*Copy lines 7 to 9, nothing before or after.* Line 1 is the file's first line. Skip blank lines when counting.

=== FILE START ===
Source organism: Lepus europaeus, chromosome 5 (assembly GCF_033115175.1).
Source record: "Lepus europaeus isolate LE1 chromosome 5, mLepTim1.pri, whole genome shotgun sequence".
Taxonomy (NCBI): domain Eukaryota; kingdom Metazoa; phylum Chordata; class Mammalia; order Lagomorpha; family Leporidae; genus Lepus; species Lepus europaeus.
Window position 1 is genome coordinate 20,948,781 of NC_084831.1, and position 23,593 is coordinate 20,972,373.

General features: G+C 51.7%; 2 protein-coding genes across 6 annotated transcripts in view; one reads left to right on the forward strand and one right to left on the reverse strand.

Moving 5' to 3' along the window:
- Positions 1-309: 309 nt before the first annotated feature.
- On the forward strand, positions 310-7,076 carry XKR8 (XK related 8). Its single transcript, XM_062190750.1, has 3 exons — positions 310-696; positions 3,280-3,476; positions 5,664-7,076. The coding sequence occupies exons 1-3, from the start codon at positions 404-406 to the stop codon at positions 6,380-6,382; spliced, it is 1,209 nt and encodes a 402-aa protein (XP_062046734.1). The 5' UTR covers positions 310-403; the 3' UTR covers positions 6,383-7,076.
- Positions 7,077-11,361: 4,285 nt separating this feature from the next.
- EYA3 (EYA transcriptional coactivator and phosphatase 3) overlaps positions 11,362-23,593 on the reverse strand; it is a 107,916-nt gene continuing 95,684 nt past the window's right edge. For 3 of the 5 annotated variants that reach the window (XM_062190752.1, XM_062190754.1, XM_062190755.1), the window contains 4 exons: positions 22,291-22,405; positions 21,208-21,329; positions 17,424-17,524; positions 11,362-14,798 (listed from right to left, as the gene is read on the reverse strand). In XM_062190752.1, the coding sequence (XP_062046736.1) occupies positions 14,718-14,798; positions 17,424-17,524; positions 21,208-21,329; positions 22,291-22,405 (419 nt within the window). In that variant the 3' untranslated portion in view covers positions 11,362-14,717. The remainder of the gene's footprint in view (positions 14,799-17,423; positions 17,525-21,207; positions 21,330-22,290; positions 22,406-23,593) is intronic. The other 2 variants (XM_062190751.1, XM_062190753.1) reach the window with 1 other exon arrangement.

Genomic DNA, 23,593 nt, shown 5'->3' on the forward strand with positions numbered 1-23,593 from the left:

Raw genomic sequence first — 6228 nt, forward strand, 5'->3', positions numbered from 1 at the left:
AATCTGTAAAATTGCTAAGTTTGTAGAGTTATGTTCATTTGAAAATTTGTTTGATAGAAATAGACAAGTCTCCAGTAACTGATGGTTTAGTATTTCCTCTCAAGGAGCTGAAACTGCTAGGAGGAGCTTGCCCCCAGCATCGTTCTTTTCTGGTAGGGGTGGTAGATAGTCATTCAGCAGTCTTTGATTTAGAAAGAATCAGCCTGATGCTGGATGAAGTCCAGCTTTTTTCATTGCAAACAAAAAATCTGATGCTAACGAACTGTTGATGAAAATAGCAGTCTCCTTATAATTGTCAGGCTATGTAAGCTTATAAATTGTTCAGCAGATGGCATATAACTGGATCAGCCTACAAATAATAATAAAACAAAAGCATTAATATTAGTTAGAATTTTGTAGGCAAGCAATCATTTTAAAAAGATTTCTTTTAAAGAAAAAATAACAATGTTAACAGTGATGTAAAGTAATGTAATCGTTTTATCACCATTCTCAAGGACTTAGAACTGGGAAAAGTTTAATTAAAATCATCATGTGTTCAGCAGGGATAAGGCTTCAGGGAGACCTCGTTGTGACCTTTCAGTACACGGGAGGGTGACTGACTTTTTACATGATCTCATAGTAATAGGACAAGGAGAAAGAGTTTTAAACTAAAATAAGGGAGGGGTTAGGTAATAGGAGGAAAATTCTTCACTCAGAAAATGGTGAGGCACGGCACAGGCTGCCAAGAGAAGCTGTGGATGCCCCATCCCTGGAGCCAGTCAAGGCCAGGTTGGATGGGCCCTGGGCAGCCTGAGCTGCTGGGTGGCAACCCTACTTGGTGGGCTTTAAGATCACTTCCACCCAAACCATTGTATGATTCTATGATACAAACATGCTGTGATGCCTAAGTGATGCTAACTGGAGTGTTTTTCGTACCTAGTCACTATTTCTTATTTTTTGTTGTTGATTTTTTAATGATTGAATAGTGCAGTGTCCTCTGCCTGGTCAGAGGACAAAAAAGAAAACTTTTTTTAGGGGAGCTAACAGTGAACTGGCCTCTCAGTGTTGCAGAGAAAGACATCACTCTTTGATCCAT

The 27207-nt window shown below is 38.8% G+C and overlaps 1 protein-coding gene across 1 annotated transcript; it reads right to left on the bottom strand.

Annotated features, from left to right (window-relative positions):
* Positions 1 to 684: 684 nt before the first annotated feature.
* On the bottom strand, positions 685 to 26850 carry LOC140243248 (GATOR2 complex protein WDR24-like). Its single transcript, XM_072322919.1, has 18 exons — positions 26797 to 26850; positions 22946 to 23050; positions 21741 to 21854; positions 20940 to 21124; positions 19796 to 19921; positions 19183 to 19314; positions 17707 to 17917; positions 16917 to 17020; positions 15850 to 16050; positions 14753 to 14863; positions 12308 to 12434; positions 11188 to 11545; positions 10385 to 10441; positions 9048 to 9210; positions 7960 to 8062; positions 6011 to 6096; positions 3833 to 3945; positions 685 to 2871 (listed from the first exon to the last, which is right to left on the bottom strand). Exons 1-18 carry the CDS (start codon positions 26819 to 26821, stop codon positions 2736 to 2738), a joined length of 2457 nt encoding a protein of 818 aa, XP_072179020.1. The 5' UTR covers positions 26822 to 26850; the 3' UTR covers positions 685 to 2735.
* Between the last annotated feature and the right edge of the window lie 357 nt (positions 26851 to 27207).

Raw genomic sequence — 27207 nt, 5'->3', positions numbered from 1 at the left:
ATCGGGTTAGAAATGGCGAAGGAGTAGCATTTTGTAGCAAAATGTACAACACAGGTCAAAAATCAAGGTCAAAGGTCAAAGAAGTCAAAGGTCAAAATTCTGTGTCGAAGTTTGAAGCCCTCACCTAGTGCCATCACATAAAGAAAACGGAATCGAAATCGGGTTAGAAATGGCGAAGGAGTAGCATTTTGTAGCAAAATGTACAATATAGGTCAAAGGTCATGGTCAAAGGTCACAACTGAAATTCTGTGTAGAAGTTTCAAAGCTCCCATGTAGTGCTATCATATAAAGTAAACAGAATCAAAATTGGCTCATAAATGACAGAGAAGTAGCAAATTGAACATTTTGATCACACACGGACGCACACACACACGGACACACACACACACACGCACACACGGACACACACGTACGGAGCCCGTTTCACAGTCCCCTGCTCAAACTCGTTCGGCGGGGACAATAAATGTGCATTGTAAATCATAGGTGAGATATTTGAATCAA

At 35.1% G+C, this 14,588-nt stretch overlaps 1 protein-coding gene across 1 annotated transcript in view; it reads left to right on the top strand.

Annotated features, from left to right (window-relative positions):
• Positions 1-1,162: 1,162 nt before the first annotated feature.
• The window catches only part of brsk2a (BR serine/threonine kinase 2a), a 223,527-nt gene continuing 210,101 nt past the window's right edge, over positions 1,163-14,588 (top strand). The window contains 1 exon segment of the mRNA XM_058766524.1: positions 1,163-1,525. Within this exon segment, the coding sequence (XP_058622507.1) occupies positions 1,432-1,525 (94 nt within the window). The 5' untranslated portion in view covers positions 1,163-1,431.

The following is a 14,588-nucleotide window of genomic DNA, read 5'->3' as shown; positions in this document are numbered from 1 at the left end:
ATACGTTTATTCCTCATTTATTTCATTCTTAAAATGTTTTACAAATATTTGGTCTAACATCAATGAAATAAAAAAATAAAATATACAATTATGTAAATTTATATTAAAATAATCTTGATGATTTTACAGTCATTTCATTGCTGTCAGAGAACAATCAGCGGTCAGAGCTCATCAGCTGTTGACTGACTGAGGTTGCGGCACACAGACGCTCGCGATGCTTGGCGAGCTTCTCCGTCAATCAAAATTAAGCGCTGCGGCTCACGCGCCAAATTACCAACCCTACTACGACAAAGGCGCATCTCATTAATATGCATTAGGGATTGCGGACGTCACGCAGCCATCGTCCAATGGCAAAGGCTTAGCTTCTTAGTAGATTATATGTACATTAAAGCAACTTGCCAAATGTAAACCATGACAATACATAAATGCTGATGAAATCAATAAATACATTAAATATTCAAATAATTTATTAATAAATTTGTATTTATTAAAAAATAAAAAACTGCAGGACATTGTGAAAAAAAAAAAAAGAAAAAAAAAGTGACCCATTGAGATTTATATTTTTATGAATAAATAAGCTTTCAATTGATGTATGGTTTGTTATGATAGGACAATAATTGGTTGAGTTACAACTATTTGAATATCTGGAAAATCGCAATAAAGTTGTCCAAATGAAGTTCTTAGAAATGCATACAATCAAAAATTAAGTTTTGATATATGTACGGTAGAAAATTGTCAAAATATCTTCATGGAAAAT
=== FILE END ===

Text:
- Positions 1-309: 309 nt before the first annotated feature.
- On the forward strand, positions 310-7,076 carry XKR8 (XK related 8). Its single transcript, XM_062190750.1, has 3 exons — positions 310-696; positions 3,280-3,476; positions 5,664-7,076. The coding sequence occupies exons 1-3, from the start codon at positions 404-406 to the stop codon at positions 6,380-6,382; spliced, it is 1,209 nt and encodes a 402-aa protein (XP_062046734.1). The 5' UTR covers positions 310-403; the 3' UTR covers positions 6,383-7,076.
- Positions 7,077-11,361: 4,285 nt separating this feature from the next.